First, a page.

Piano Lessons

We practice to get closer to perfection, but often it's the mistake that brings understanding

“Call Mrs. Roth and explain why you’re not coming today,” my mother announced, her arm outstretched toward me with the receiver of the black rotary telephone.

My first piano teacher, Mrs. Roth, had dark, fussy hair and stylish glasses she constantly pushed up her small, straight nose, which I was sure had been surgically perfected. She sat to my right. She pointed one of her long fingers over my shoulder at the lines of music in front of me while I played. That matronly digit waved in the air on the periphery of my vision the way my mother’s did when she wanted me to do something.

My mother wasn’t going to pay for my lesson that week because I hadn’t practiced. This wasn’t the first time she’d handed me the phone to make the call.

I don’t recall why I didn’t practice. The upright piano sat against the wall in the basement of our ’60s ranch house. On my own, I’d spent hours at the keyboard. I taught myself to read simple piano music and then asked my mother for lessons. The piano sat at the end of the room, near the stairs to the kitchen, where my mother could barely hear.

Maybe I loved playing with my sisters in the basement more than playing the piano. We spent countless afternoons there, pretending to be characters from The Addams Family. A brick fireplace commanded the far wall of the pine-paneled space, and in the winters, my father would build a fire so we could make popcorn. Without parental presence, my sisters and I sat on the floor in front of the old black-and-white television, giggling endlessly at the wavy lines on the screen. Dim light from shallow ceiling fixtures glowed over us. We were free to put our feet up and let our half-dachshund/half-beagle mutt, Crunchy, snuggle on the tweedy sofa previously used in the upstairs living room. On Halloween, we took turns lying under a sheet on the sofa. We pushed the hands of blindfolded friends into a bowl of skinned grapes, saying, “These are the dead woman’s eyes.”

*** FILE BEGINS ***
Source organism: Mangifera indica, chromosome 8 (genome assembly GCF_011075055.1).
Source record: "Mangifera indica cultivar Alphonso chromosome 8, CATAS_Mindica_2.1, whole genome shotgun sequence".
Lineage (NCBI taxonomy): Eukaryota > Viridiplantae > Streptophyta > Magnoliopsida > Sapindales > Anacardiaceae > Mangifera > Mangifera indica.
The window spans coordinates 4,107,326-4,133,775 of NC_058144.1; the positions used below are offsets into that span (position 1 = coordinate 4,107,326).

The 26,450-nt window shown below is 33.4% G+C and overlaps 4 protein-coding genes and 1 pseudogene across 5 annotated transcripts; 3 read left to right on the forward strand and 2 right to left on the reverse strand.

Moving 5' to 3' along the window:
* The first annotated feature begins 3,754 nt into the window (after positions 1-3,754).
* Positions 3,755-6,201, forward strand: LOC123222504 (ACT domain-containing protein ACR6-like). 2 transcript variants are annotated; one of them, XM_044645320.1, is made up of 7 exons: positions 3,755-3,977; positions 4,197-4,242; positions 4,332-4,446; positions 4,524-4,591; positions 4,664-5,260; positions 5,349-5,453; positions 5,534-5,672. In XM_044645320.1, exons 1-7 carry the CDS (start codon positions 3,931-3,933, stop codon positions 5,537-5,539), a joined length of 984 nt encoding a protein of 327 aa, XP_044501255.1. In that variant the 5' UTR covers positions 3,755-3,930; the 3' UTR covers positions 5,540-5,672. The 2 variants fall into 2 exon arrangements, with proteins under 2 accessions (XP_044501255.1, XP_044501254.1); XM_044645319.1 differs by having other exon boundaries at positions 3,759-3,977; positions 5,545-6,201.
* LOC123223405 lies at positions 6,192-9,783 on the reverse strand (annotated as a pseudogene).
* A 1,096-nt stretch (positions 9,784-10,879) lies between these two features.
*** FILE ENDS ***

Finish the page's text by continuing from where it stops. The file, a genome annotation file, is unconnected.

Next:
Maybe it was just practicing I wasn’t so keen on. The number of telephone calls I had to make to cancel my lessons grew, and eventually Mrs. Roth or my mother put an end to the whole project. A year later, when I was a sophomore in high school, my family moved to a bigger house. The piano came to reside upstairs. It was cornered by a long window seat in the living room, where bright light streamed in. I still played on my own, now in this more open, sunny space.

Next door, our new friends’ mother taught piano, and when I asked my mother to start lessons again, she agreed. Connie Grohlman’s three children all played; two of them would go on to major in music in college. When I told Mrs. Grohlman why I’d quit studying with my first teacher, she made it clear that I had to show up for lessons, whether or not I’d practiced.

Mrs. Grohlman sat to my left at the piano bench. She held a cigarette away from the piano and blew white puffs sideways out of her mouth, coughing throughout the lesson. The smoke never in my direction, only her words. She told me my first teacher hadn’t taught me much about hand position and would place her own hand— the one without the cigarette—on top of mine, like a comforting glove, as she guided it along the keyboard. I spent a lot of time learning to hold the fingers of each hand spread evenly and arched. Each finger, especially the pinkie, had to be trained to lift at the big knuckle and then come down straight and solid onto the key.

I was making a fresh start with lessons, so I tried to practice every day. I arched my fingers, raised them, brought them down strong, with special attention to the movement of both pinkies. But as far as my mother was concerned, I was still a lazy apprentice. I had made mistakes during one recital with Mrs. Roth, and my mother never let me forget it. Now, able to hear my practice in the living room, she would shout at me from the kitchen, “Why does Connie let you make so many mistakes?”